According to StepChange, there are around 750,000 families across the UK where debts have become such a regular burden that many are in danger of treating them as a so-called “new normal”.
Research carried out by the money charity found that around 2.6 million Britons have a severe debt problem. While this is a fall of around 300,000 since 2013, the number of families with children facing this issue has jumped by 16% to three-quarters of a million. Those earning between £15,000 and £35,000 are most likely to have problems with cash flow.
StepChange was keen to highlight the range of issues facing families in 2015 and beyond, claiming that the expansion of zero-hours contracts, the rise in self-employment and other insecure work agreements has left people on the precipice of “income shocks”. These are when employment could come to an end, or at least see someone receiving reduced hours, and can have a massive impact on people if debts remain the same on a month-to-month basis.
In the last year, the not-for-profit estimates that nearly three in every four people who had problem debt turned to credit cards and overdrafts, and borrowed money from family or friends. One in five people had used high-cost credit, foodbanks or credit unions to maintain a passable standard of living.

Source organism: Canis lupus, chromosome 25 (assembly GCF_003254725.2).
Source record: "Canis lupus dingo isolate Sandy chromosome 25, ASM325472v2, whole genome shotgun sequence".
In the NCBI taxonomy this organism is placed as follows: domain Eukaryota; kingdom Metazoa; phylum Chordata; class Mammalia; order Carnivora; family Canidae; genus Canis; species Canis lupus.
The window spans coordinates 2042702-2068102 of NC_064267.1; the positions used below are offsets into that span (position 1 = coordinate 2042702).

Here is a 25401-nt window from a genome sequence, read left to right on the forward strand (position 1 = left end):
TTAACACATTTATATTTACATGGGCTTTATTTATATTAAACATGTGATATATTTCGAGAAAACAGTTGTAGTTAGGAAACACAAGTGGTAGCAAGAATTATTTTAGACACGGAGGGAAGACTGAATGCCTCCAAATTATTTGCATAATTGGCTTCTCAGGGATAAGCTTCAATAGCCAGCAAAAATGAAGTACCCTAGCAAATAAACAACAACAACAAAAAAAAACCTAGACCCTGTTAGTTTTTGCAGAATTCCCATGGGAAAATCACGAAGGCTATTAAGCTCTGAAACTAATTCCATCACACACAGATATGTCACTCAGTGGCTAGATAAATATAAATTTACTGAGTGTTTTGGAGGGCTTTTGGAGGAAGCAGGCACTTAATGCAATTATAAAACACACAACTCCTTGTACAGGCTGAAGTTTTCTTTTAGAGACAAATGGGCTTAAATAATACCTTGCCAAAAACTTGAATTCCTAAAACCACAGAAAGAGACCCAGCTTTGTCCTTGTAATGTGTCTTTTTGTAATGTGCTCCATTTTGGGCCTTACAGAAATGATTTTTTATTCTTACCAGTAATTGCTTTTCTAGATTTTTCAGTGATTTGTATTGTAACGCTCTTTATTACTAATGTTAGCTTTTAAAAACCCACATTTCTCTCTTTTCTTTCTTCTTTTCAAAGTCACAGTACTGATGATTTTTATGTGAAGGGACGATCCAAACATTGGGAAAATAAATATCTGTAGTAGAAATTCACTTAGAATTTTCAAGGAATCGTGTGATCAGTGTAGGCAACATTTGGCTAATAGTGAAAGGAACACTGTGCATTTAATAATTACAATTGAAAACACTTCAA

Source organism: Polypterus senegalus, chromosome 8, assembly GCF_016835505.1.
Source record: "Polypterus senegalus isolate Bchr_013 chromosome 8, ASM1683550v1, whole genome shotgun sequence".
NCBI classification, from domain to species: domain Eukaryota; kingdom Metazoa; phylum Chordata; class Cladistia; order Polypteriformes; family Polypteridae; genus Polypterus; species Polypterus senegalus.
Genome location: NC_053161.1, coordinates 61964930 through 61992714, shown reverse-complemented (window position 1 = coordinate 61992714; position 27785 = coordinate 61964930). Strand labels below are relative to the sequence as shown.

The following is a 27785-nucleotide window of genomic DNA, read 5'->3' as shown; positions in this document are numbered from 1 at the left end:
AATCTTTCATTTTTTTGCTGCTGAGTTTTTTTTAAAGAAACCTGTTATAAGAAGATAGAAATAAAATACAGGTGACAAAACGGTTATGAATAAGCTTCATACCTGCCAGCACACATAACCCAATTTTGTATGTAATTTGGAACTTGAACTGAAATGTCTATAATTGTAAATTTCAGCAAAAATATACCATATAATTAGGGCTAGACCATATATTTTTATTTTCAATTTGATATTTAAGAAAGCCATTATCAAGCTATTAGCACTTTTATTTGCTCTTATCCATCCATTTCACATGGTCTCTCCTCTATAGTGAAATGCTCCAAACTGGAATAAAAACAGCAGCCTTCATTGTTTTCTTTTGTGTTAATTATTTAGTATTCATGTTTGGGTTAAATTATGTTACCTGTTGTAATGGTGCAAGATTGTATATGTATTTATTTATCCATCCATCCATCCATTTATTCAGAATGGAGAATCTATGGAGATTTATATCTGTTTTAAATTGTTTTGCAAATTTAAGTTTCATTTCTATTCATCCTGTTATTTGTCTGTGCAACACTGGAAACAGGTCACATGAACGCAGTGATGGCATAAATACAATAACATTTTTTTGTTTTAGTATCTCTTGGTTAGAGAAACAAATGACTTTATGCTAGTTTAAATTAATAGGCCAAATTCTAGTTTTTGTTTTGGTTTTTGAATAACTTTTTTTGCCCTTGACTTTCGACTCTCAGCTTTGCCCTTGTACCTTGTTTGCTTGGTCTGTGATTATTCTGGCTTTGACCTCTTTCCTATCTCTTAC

Chief executive of StepChange Mike O’Connor said: “People have always faced ups and down in their incomes, but the changing nature of work means that income shocks are now a regular feature of more people’s lives. These changes may be here to stay and social policies need to reflect the new normal. Our social policy is not keeping up with our economic policy.
“We need mechanisms and safety nets that will ensure that a drop in income doesn’t precipitate a rapid fall into problem debt. People, especially those on low incomes, need more help to build precautionary savings.
“Our welfare system should respond to people’s needs and help them cope with short-term ups and downs so that a temporary change in circumstance does not become a serious and entrenched financial problem.”
StepChange was previously known as the Consumer Credit Counselling Service (CCCS), and since its inception it has helped over two million people overcome problem debt with free and impartial help.